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Michigan Community College Association Lays the Groundwork for State-Level Policy Changes

February 14, 2024 3-minute read
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Recent policy changes and collaborative initiatives in Michigan highlight how state actors working with intermediary organizations can play a critical role in creating stronger, more equitable postsecondary education pathways that lead to good jobs. The Michigan Community College Association (MCCA), which represents 31 public and tribal community colleges, is a leading advocate for postsecondary education and talent development within the state, working with college administrators, faculty, and staff at individual institutions to improve student outcomes. In states like Michigan, where there is no statewide governing body for public higher education institutions, organizations like MCCA have the opportunity to play a leadership role in sharing what student success looks like for the thousands of learners pursing postsecondary education and workforce training opportunities in Michigan.

MCCA, with Ascendium’s support, has been working to ensure that training and credentials offered by community colleges are informed by labor market data and partnerships with industry leaders and universities. Such partnerships help ensure that learners from low-income backgrounds pursue credentials that lead to good jobs or smooth transfer to a bachelor’s degree program. MCCA also works to advocate for and inform alignment in state policy to ensure that these partnerships and high-quality programs can be scaled and sustained.

Below are examples of how MCCA leadership has led statewide efforts to improve transfer practices and create pathways between community colleges, other postsecondary education institutions, and the workforce.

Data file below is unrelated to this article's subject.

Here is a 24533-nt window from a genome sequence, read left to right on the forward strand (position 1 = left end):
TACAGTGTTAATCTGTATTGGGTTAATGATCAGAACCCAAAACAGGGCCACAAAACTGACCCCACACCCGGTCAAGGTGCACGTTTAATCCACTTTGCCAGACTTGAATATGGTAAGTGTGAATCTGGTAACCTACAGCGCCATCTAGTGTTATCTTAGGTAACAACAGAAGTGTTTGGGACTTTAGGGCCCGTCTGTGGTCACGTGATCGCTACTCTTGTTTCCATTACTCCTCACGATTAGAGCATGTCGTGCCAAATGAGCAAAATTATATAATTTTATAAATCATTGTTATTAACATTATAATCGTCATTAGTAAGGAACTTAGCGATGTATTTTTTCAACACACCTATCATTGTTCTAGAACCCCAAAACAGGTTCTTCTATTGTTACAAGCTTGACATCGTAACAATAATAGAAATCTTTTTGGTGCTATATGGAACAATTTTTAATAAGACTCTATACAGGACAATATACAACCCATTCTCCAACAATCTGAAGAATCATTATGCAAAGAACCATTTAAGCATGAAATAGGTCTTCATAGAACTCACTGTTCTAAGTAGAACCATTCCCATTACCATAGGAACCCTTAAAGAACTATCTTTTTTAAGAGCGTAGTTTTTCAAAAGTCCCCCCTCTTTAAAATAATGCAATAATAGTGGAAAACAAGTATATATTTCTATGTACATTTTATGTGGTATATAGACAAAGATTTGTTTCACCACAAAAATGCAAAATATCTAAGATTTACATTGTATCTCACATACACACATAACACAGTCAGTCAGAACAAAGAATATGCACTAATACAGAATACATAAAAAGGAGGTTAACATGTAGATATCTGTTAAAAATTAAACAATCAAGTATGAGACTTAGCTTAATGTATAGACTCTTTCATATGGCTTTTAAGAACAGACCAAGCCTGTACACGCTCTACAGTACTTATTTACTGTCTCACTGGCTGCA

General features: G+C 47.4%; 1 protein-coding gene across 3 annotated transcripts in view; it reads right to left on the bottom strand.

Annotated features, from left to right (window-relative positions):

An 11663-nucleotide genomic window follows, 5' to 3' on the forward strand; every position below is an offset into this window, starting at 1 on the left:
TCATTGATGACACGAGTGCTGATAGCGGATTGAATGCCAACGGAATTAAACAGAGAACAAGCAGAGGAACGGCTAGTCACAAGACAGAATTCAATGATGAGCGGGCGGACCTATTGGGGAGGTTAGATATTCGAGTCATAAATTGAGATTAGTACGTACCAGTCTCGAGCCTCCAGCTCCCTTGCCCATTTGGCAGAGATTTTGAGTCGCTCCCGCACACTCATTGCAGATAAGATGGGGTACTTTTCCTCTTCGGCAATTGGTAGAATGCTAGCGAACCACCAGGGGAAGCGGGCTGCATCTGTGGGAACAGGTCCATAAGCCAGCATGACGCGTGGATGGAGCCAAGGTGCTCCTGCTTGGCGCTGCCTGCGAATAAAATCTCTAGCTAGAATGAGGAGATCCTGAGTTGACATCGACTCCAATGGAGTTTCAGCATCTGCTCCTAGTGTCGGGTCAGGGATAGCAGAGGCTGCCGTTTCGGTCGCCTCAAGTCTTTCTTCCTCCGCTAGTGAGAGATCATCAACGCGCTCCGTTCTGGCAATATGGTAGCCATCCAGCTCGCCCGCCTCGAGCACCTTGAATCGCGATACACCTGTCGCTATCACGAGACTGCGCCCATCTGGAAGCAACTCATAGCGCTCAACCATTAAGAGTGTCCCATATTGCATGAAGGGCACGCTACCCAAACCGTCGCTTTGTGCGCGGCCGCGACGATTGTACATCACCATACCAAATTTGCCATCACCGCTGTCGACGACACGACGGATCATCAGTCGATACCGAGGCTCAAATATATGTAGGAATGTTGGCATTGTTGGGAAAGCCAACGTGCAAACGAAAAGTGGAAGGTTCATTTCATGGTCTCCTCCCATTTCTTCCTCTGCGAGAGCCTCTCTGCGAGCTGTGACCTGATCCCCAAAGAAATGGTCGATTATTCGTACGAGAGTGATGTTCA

• With MCCA’s assistance, numerous institutions signed new articulation agreements to allow certain courses and competencies to transfer and count towards credit. Information about these agreements is publicly available through the Michigan Transfer Network, also known as MiTransfer. In addition to MiTransfer, MiWorkforce Pathways has also been a great resource for learners transferring to and from Michigan’s public and private colleges and universities.
  • New scholarship programs for non-credit workforce credentials launched through Michigan Reconnect, a scholarship program for learners to pursue an associate degree or industry-recognized certificate through a community college for free or at a discounted price. This gives more Michigan learners the opportunity to return to postsecondary education and workforce training programs by leveraging tuition-free paths.

The following are examples of how MCCA’s advocacy has allowed for policy changes that encourage the changing of systems and improve the success of postsecondary education pathways.

  • Michigan Governor Gretchen Whitmer recently signed an executive order to establish the Michigan Department of Lifelong Education, Advancement, and Potential (MiLEAP). MCCA provided recommendations to the governor’s office for this legislation, which gives learners a path to education that is affordable and can lead to a good-paying, in-demand job.
  • MCCA also advocated for state policy to incentivize awarding credit for prior learning to support colleges in their efforts to develop equitable credit policies. Legislation passed that created a process to reimburse community colleges for credits awarded through prior learning types. This unique funding model helps incentivize greater adoption of credit for prior learning programs among community colleges.

Our investment in MCCA connects to a priority within our grantmaking to streamline key learner transitions by creating stronger, more equitable pathways to and through community college programs. This includes coordinating more effectively with employers to meet economic and workforce needs so that these pathways lead to good jobs. This can also result in learners better understanding the relationship between industry credentials and academic programs, and the options that are available to them. We’re proud to support MCCA’s impactful work and that of similar organizations working at the intersection of institutional practice and state-level policy to scale effective pathways from postsecondary education to good jobs.